Amazon is looking to develop flying warehouses, known as “airborne fulfillment centers” (AFC), for its supply chain services, according to newly-discovered patents.
Amazon plans on stocking AFCs with products and placing them at various locations where they anticipate an uptick in demand for delivery.
The AFCs would essentially serve as a way to deliver products at a way faster rate due to its proximity to the customers.
“For example, the AFC may be an airship that remains at a high altitude (e.g., 45,000 feet) and UAVs [unmanned aerial vehicles] with ordered items may be deployed from the AFC to deliver ordered items to user designated delivery locations,” reads the patent, which was first discovered Wednesday by Zoe Leavitt of CB Insights.
— Zoe Leavitt (@zoe_leavitt) December 28, 2016
Amazon says the drones would descend using “little to no power” since they are already airborne and would only have to, for the most part, navigate horizontally, while letting gravity do most of the work.
“Shuttles (smaller airships) may be used to replenish the AFC with inventory, UAVs, supplies, fuel, etc.,” the patent continues. Amazon also believes that it is technologically feasible for these shuttles to transport human workers to and from the AFC.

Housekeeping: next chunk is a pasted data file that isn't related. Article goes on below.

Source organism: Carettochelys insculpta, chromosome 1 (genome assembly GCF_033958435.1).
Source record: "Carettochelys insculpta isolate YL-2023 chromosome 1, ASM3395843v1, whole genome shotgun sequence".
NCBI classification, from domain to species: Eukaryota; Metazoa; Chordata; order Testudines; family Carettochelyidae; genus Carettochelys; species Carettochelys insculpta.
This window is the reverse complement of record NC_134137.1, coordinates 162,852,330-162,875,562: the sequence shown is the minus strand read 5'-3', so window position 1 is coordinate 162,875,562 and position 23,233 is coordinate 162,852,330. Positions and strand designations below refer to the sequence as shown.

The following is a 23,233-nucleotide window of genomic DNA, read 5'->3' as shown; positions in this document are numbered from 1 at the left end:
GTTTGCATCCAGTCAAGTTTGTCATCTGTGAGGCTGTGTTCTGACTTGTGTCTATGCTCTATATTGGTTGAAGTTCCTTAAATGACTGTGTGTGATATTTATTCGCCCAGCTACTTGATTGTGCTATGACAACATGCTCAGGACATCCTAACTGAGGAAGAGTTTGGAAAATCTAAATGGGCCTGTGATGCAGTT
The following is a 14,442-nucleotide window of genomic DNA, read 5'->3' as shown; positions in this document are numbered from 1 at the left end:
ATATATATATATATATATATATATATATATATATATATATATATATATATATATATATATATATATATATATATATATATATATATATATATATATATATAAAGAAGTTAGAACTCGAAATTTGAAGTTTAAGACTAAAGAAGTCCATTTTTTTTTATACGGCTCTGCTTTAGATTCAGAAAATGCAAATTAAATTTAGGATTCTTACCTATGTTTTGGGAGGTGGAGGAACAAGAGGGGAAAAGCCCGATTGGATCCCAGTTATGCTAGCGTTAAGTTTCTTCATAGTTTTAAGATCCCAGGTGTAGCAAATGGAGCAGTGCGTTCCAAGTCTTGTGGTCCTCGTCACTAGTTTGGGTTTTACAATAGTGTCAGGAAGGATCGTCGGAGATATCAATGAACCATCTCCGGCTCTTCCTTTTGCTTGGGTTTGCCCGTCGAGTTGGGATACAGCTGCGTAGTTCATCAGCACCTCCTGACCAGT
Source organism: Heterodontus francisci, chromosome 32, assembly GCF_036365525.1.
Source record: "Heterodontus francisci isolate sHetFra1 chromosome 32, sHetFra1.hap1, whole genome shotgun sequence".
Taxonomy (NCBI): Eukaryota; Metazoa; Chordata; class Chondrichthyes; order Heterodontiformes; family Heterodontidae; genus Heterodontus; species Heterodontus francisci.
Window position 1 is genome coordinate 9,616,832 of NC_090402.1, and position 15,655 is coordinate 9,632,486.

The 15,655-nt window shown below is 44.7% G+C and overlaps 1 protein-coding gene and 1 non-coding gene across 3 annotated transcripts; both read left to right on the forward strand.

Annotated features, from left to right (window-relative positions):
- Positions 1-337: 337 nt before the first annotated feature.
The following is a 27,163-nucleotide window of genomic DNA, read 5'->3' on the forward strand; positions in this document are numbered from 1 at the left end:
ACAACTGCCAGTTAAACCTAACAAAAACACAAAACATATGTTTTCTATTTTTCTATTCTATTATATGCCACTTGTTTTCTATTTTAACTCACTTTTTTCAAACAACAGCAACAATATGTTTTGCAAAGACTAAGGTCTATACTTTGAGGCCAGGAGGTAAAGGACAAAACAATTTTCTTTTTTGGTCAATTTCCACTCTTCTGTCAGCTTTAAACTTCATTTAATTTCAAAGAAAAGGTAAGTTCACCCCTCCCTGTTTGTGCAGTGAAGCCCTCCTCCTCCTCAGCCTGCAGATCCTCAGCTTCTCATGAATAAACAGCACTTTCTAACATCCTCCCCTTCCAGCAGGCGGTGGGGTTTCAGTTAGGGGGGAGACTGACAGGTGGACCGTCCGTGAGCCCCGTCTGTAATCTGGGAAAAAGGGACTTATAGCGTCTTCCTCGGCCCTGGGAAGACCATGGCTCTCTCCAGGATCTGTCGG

To put the potential desire for such a service in perspective, the patent outlines how a sporting event (perhaps like a tailgate) could need extra amounts of certain types of items, like food products, and team gear. AFCs and the drones, in theory, would be able to get those products to people quicker. (RELATED: College Campus To Have Burritos Delivered By Drones)
Amazon announced in July that it established a partnership with the U.K. government to test some of the e-commerce business’s drone delivery technology. (RELATED: Drone Delivery: Amazon Chose UK Over US Because Of Fewer Regulations)
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